New York City has long been the center of the U.S. financial industry, the home of preeminent commercial banks, investment banks, insurance companies, securities firms, private equity funds and stock exchanges. But after being hit especially hard by COVID-19, the Big Apple recently has lost much of its shine.
Alongside other economic sectors, its financial industry felt the sting of the pandemic, with finance jobs in the New York region plummeting from 802,400 in August 2019 to an estimated 743,200 in May. And, according to an analysis by Labor IQ® by ThinkWhy, the region’s financial industry won’t recapture the jobs it has lost until 2026, at least.
Such a tepid recovery is nothing new for the city, though. While the New York metro remains a finance powerhouse, with the lion’s share (among metros) of the country’s 8.6 million jobs in the Financial Activities supersector, ThinkWhy research shows that New York has consistently shed financial jobs – and found it tough to recoup them – in every recession over the last 30 years.
Meantime, other U.S. metros have picked up the slack.
Ups and (Mostly) Downs
Consider that in January 1990, the New York metro (New York-Newark-Jersey City, NY-NJ-PA) boasted a whopping 870,100 jobs in Financial Activities, a category that includes the likes of securities, banking, insurance, leasing and real estate. But following the relatively mild, eight-month U.S. recession that ended in March 1991, by April of 1993 the region had lost more than 93,000 of those jobs. Employment in the sector didn’t really start accelerating again until 1996, when it began a steady climb from 776,600 jobs in January of that year to 842,100 by June 2000.
Job gain and job growth for the New York City metro finance sector.
Then came the devastating events of September 11, 2001, and financial employment in the region sank back – to 777,800 jobs in April 2002 – before beginning to embark on another gradual recovery. In July 2007, just prior to the start of the 2007-2009 Great Recession, New York touted 814,500 financial jobs. But by January of 2010, the city’s Financial Activities employment had plummeted again, this time to 724,500 jobs. Then, like before, things began looking up a little. By last summer New York’s financial employment had rebounded to the 802,000 figure – only to fall off the table again because of COVID-19. Notably, the estimated 743,200 finance jobs the region recorded in May was 126,900 fewer than it had three decades earlier.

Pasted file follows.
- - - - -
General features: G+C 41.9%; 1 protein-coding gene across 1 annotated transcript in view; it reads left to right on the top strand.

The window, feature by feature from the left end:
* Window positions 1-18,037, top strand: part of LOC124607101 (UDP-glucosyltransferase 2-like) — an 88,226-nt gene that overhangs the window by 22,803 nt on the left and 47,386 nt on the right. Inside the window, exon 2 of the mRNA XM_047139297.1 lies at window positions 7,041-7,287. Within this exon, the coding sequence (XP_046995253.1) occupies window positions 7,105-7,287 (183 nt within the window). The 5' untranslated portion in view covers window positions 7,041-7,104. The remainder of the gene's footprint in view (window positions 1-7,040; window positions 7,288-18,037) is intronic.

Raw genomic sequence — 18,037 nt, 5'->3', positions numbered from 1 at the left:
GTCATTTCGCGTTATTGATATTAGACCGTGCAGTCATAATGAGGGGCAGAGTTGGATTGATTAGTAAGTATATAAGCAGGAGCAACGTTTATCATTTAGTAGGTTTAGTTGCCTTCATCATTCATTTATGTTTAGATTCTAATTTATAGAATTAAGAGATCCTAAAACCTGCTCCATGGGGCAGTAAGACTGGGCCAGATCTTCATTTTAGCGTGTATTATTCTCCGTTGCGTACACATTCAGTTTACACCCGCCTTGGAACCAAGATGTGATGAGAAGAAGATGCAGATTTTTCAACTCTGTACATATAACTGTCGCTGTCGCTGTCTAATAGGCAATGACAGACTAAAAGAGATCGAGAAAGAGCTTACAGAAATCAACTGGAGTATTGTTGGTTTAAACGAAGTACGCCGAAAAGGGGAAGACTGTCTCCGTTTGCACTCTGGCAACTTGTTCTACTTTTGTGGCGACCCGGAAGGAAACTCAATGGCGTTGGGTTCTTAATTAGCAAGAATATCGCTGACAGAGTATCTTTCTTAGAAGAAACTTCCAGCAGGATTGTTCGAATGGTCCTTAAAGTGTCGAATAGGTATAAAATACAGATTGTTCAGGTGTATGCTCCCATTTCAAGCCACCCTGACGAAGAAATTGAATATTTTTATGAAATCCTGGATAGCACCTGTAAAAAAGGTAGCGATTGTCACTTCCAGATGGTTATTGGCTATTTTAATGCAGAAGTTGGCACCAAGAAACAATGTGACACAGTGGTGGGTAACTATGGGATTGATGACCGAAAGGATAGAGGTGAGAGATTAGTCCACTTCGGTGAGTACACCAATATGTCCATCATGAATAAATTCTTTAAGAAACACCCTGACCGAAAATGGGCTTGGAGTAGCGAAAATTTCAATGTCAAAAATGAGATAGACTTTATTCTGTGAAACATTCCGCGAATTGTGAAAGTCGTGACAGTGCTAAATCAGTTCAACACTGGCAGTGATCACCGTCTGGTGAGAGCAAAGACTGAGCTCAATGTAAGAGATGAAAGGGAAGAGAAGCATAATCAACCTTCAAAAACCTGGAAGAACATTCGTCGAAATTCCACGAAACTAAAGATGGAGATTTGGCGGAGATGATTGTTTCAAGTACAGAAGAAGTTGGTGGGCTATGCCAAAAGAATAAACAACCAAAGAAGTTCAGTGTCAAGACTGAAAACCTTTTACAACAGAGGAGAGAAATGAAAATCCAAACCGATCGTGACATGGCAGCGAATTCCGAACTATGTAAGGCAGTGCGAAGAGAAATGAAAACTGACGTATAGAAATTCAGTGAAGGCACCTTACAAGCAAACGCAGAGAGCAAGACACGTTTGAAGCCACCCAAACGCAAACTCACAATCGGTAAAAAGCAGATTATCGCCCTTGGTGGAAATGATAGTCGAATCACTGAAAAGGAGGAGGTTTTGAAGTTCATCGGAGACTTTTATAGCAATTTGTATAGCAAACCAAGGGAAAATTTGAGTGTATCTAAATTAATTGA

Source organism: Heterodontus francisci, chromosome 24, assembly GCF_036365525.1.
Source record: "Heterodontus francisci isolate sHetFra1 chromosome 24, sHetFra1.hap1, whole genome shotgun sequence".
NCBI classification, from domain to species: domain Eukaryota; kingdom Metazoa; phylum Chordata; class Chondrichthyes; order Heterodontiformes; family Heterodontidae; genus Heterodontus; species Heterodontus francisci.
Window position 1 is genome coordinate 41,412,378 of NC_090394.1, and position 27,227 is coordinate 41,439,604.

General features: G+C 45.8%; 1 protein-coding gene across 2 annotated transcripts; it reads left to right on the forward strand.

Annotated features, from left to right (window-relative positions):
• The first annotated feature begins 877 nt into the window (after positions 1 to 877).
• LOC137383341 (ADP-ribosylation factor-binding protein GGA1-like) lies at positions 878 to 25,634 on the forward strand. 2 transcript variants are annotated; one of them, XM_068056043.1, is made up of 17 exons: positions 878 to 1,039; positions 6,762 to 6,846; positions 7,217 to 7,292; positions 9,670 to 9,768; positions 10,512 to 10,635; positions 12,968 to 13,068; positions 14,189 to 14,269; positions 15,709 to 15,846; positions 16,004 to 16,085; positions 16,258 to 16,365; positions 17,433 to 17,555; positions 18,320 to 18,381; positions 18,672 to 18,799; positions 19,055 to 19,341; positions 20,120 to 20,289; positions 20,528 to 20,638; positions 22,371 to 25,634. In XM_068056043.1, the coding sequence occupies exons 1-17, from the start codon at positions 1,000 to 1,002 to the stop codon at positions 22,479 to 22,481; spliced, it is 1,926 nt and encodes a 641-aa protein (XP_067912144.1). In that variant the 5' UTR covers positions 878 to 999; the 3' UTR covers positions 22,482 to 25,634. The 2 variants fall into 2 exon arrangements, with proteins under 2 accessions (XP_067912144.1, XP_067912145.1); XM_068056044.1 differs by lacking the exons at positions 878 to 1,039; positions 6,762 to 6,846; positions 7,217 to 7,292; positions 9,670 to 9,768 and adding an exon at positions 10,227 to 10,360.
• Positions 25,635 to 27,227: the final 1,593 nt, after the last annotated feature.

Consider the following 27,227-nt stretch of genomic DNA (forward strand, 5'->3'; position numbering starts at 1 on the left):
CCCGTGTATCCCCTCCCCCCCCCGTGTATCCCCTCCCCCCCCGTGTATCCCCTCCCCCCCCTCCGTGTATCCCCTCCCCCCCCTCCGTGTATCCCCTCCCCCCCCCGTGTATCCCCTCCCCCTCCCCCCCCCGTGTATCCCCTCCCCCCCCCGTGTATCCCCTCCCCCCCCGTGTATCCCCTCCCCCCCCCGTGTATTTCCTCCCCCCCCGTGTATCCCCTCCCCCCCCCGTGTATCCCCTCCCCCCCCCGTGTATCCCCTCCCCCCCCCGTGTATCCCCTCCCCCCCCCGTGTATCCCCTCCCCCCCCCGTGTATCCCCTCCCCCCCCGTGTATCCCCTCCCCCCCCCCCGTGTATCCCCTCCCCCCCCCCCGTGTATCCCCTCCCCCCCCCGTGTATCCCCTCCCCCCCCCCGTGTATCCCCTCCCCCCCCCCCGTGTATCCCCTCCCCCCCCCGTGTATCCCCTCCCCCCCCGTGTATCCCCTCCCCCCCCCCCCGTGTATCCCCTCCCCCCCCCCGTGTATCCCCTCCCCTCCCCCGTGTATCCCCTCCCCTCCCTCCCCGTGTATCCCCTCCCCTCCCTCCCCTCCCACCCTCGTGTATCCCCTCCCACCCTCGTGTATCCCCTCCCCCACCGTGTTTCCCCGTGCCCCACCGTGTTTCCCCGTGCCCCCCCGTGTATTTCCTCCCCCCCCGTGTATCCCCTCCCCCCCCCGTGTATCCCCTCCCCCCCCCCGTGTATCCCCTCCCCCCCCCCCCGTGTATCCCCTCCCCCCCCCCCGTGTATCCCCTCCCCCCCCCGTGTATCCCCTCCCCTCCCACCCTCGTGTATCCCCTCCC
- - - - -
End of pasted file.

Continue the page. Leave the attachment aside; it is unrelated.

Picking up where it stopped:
In sharp contrast, the New York metro as a whole gained 1.8 million jobs during the period.
Gains and Losses
While the New York region has been losing financial jobs over time, other metros have made substantial gains in these jobs, in part because of companies’ efforts to cut costs and diversify geographically.
According to a Labor IQ by ThinkWhy analysis, the biggest beneficiary among these metros has been:
Dallas-Fort Worth averaged 318,200 Financial Activities jobs in 2019, up from an average of 162,300 jobs in 1990, for an increase over three decades of 155,900.
Phoenix metro added 123,000 financial jobs over the same period, while the Charlotte, North Carolina region picked up 58,000.
Other metros enjoying significant financial-industry gains since 1990 include:
- Tampa, FL (53,200 jobs)
- San Antonio, TX (50,900)
- Philadelphia's suburb of Montgomery County-Bucks County-Chester County (27,200)
- Jacksonville, FL (26,700)
- Boston, MA (22,200)
- Richmond, VA (16,300)
To be sure, most of these metros have also shed some finance jobs since COVID-19. The losses range from Tampa and Jacksonville – which dropped an estimated 4,400 and 3,200 jobs, respectively, between February 2020 and May 2020 – to Richmond, which lost 800 during the period. Charlotte, on the other hand, picked up 800 finance jobs.
Salary Differences Highlighted
When salaries are considered, it’s little wonder that other regions have flourished with these jobs, while New York financial employment has declined. Wall Street has long been known for its high-flying, highly paid Masters of the Universe, with generous bonuses pushing annual average salaries for some key finance positions to the mid-six-figures.
For a head-to-head comparison, consider the recommended annual salary - which differs from median salary - for an investment banker with a bachelor’s degree and six to eight years of experience in some of the metros identified above. According to LaborIQ by ThinkWhy, this banker would earn $216,226 in New York, $214,127 in Boston and $198,457 in Charlotte. But the farther west and south you go, the recommended salary declines substantially, with Dallas-Fort Worth offering $174,734, Phoenix $155,166, San Antonio $151,130 and Tampa $145,506.
Because New York City, with its dense population and reliance on mass transit, was so ravaged by COVID-19, in recent months middle- and upper-income residents of the Big Apple have reportedly been fleeing the city for presumably safer, less-dense locales at an unprecedented rate. While the growing popularity of telecommuting has made leaving New York more feasible, it’s too early to tell what lasting impact, if any, this exodus might have on the city’s financial industry as it tries – one more time – to recover its lost jobs.
ThinkWhy continuously monitors and forecasts labor data at all levels, measuring impact to MSAs, industries, occupations and businesses across the U.S.